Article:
The Vietnam National Museum of Nature project was approved by the prime minister in 2002, but nothing much has happened since.
The Vietnam Academy of Science and Technology began laying the groundwork for a natural science and history museum in 1998 and submitted its plan to the government four years later.
The project started life with an office in Hanoi's Hoang Quoc Viet Street, and that's pretty well all there is still.
What is meant to be 10 hectares of indoor and outdoor exhibits remains on paper, and will stay that way until a suitable piece of land is found.
Pham Van Luc, director of the homeless museum, waxes lyrical about what will be.
"The exhibits will be illuminated and enlivened with specialized equipment. Visitors will be able to switch on devices placed next to the exhibits and learn useful things through documents, film, even 3D film," Luc says.
The planned 10-hectare museum would be divided into two categories including an outdoor exhibition covering two thirds of the total land and the rest for an indoor area with various display divisions - the space, earth, and creatures; natural resources of Vietnam; reservation of the country's nature and natural resources; and the development history of scientific technology, according to Luc.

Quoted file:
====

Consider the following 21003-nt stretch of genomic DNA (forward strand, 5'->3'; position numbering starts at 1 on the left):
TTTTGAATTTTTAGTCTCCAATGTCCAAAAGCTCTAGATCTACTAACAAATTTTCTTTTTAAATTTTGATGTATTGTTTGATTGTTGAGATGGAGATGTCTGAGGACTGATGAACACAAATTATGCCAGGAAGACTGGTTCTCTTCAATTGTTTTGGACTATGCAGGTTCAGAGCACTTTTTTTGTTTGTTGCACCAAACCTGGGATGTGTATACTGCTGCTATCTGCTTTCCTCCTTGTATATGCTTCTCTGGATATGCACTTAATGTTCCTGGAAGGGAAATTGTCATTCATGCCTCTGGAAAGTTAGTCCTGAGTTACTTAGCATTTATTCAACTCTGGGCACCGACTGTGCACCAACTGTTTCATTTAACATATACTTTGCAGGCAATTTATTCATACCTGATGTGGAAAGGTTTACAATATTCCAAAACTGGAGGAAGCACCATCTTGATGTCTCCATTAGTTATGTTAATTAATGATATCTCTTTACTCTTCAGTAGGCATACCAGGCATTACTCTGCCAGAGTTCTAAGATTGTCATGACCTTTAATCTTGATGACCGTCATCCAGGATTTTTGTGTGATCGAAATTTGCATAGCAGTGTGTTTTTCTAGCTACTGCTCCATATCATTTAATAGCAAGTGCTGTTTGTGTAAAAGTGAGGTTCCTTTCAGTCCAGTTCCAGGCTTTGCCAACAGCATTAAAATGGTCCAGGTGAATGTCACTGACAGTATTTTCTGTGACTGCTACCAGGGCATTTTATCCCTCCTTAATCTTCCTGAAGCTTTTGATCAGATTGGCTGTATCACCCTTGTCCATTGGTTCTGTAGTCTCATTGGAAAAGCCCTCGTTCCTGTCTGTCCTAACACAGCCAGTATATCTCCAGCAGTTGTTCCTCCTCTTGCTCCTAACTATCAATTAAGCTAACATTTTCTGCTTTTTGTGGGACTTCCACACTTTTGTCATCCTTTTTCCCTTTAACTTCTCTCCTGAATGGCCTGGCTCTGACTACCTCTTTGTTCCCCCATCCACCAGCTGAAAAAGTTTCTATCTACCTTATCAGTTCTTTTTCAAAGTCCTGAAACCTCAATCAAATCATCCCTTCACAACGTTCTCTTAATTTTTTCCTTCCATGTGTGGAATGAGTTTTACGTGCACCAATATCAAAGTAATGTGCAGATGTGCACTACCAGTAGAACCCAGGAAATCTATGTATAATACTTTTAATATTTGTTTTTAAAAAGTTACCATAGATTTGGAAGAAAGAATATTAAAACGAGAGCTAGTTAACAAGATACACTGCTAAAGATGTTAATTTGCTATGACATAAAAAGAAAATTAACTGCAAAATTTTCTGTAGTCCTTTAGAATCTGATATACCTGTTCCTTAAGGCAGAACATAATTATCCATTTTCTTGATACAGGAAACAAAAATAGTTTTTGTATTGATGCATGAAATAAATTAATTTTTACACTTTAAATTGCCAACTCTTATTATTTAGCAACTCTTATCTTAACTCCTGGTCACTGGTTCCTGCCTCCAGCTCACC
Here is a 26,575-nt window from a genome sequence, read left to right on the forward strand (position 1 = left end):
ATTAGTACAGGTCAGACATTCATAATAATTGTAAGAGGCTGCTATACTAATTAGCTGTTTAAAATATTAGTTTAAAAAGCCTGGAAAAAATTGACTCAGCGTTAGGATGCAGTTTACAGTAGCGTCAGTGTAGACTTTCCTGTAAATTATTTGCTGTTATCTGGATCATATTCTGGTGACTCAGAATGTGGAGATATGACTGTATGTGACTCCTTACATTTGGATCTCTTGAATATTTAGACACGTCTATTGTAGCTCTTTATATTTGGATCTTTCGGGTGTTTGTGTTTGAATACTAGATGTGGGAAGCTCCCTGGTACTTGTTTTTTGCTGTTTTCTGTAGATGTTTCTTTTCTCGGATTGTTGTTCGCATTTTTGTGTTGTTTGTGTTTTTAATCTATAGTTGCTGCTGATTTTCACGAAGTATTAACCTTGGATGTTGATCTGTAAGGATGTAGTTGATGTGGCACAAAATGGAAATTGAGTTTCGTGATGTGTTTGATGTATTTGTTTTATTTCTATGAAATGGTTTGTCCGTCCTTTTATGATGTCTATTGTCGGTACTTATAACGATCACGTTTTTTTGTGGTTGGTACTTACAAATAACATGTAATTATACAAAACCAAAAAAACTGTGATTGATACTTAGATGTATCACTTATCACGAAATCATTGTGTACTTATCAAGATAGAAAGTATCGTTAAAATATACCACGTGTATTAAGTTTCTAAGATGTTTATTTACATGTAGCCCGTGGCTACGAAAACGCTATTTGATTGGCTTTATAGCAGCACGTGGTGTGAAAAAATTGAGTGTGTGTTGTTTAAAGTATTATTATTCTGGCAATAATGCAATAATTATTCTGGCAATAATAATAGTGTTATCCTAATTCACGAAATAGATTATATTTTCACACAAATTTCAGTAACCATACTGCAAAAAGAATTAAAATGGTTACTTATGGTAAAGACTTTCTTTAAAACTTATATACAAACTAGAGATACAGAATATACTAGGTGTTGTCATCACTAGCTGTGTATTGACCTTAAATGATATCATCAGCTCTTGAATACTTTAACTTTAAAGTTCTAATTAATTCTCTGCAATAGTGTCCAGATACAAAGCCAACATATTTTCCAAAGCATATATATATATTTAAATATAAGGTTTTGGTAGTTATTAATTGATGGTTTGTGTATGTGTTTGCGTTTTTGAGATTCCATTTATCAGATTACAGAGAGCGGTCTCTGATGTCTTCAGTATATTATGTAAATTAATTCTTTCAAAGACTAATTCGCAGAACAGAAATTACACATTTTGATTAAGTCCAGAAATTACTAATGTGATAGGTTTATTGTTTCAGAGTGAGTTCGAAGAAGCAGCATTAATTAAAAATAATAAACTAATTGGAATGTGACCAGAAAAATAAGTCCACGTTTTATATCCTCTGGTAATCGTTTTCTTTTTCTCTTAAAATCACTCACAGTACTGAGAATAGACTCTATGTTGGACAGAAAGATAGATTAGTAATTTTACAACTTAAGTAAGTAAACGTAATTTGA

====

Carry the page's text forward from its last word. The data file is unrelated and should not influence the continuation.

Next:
About 1,000 rare animals have been collected for the museum and are in storage for now.
Beside snails, snakes and butterflies in abundance, there are some 20 rhinoceros horns, 300 elephant tusks, six tigers and other animals waiting to go on public display.
No land, no museum
That's well and good but it's been seven years since the project was approved.
The Hanoi People's Committee agreed to allot 6.7 hectares of land for the museum in 2002, but the area was deemed too small so the search for a suitable site continued.
Between 2002 and 2008, Hanoi's Planning and Architecture Department considered and rejected three pieces of land in Tu Liem District and Quoc Oai Commune.
In each of the past three years the central government gave VND1-1.5 billion (US$58,480-87,720) to pay for surveying, setting up barriers and other preliminary construction work, Luc says.
But, as there was no land, the money had to be returned each time.